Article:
Table of Contents
THIS DAY IN GAY HISTORY
based on: The White Crane Institute's 'Gay Wisdom', Gay Birthdays, Gay For Today, Famous GLBT, glbt-Gay Encylopedia, Today in Gay History, Wikipedia, and more …
Collected by Ted
Merry Christmas to All CanadianGay Members !
Sol Invictus ("the Unconquered Sun") or, more fully, Deus Sol Invictus ("the Unconquered Sun God") was the late Roman state sun god. The cult was created by the emperor Aurelian in 274 and continued until the abolition of paganism under Theodosius I. The Romans held a festival on December 25 called Dies Natalis Solis Invicti, "the birthday of the unconquered sun."
The use of the title Sol Invictus allowed several solar deities to be worshipped collectively, including Elah-Gabal, a Syrian sun god; Sol, the patron god of Emperor Aurelian (270-274); and Mithras. Oh, and a Jewish upstart named Jesus.
December 25th was also considered to be the date of the winter solstice, which the Romans called bruma. It was therefore the day the Sun proved itself to be "unconquered" despite the shortening of daylight hours. (When Julius Caesar introduced the Julian Calendar in 45 B.C.E., December 25th was approximately the date of the solstice. In modern times, the solstice falls on December 21st or 22nd.)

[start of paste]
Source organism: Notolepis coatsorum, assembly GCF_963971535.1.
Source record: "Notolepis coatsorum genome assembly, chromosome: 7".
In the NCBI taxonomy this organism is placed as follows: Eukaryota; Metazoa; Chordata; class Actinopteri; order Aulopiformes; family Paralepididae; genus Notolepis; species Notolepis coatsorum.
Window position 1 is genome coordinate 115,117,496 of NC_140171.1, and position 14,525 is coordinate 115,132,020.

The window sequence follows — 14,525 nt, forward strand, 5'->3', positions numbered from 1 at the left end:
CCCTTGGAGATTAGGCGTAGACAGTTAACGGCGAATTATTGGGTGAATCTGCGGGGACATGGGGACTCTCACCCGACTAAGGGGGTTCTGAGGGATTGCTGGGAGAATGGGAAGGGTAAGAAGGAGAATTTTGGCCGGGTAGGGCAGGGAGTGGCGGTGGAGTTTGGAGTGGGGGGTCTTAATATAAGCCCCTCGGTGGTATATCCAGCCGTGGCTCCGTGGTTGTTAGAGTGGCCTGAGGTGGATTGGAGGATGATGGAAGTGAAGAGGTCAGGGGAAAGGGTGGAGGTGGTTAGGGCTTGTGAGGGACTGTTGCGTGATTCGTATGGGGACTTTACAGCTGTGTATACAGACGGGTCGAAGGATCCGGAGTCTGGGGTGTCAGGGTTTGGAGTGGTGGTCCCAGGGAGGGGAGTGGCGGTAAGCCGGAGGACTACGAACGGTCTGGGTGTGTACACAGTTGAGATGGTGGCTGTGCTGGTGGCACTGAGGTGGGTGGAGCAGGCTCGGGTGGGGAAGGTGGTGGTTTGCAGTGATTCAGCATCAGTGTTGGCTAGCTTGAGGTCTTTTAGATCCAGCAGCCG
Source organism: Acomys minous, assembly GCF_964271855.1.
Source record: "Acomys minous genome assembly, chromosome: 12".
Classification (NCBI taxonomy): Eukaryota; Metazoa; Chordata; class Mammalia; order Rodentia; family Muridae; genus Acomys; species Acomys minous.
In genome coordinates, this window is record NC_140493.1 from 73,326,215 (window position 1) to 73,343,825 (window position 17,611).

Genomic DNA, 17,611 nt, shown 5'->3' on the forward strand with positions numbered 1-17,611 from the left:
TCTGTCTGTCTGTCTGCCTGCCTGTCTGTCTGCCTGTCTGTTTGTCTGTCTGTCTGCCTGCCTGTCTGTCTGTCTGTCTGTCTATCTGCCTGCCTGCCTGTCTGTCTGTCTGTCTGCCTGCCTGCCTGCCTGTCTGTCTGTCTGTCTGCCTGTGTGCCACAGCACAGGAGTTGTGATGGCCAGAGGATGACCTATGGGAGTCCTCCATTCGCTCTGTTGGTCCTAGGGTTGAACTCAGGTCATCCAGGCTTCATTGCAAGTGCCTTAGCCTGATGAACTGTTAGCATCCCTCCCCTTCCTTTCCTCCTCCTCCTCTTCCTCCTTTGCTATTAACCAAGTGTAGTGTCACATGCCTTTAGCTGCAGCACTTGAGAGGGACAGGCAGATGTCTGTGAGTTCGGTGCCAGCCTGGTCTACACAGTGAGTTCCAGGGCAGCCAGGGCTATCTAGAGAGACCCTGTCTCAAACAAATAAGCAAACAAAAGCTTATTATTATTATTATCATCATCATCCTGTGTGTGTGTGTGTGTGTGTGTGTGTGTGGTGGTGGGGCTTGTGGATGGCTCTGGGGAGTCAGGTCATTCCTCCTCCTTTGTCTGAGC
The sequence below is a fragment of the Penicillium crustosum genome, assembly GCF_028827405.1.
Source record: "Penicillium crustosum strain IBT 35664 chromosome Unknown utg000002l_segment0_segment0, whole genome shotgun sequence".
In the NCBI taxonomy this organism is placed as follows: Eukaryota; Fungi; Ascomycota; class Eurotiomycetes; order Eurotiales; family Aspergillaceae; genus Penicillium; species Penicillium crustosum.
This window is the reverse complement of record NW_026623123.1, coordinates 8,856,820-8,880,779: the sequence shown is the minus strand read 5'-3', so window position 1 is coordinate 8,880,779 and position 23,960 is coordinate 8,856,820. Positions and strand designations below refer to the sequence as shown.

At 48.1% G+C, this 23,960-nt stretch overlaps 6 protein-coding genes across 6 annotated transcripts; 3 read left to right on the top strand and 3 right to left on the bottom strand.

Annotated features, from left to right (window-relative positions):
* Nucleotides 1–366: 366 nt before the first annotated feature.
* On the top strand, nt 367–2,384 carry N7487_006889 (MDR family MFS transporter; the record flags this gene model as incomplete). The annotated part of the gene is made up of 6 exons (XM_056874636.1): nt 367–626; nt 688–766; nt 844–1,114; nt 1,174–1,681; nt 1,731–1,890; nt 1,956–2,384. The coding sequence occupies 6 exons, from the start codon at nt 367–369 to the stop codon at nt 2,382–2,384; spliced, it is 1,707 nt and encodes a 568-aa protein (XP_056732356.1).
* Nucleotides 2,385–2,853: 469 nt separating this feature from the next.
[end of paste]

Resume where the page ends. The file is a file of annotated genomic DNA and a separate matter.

The Sol Invictus festival has a "strong claim on the responsibility" for the date of Christmas, according to the Catholic Encyclopedia. Solar symbolism was popular with early Christian writers as Jesus was considered to be the "sun of righteousness."
The date for Christmas may also bear a relation to the sun worship. According to the scholiast on the Syriac bishop Jacob Bar-Salibi, writing in the twelfth century:
"It was a custom of the Pagans to celebrate on the same 25 December the birthday of the Sun, at which they kindled lights in token of festivity. In these solemnities and revelries the Christians also took part. Accordingly when the doctors of the Church perceived that the Christians had a leaning to this festival, they took counsel and resolved that the true Nativity should be solemnized on that day." (cited in "Christianity and Paganism in the Fourth to Eighth Centuries", Ramsay MacMullen).
418 B.C. – Epaminondas, Greek warrior and general, born (d: 362 B.C.). Considered to have been one of the great military geniuses of the ancient world, he is included here, on Christmas Day, not because of his victories in battle, but because he was revered for his moral character. He was revered, too, since he had risen from an impoverished family because of his goodness, strength and character.
Epaminondas was well educated; his musical teachers were among the best in their disciplines, as was his dance instructor. Most notably, his philosophy instructor Lysis of Tarentum (who had come to live with Polymnis in his exile) was one of the last major Pythagorean philosophers. Epaminondas was devoted to Lysis and was noted for his excellence in philosophical studies.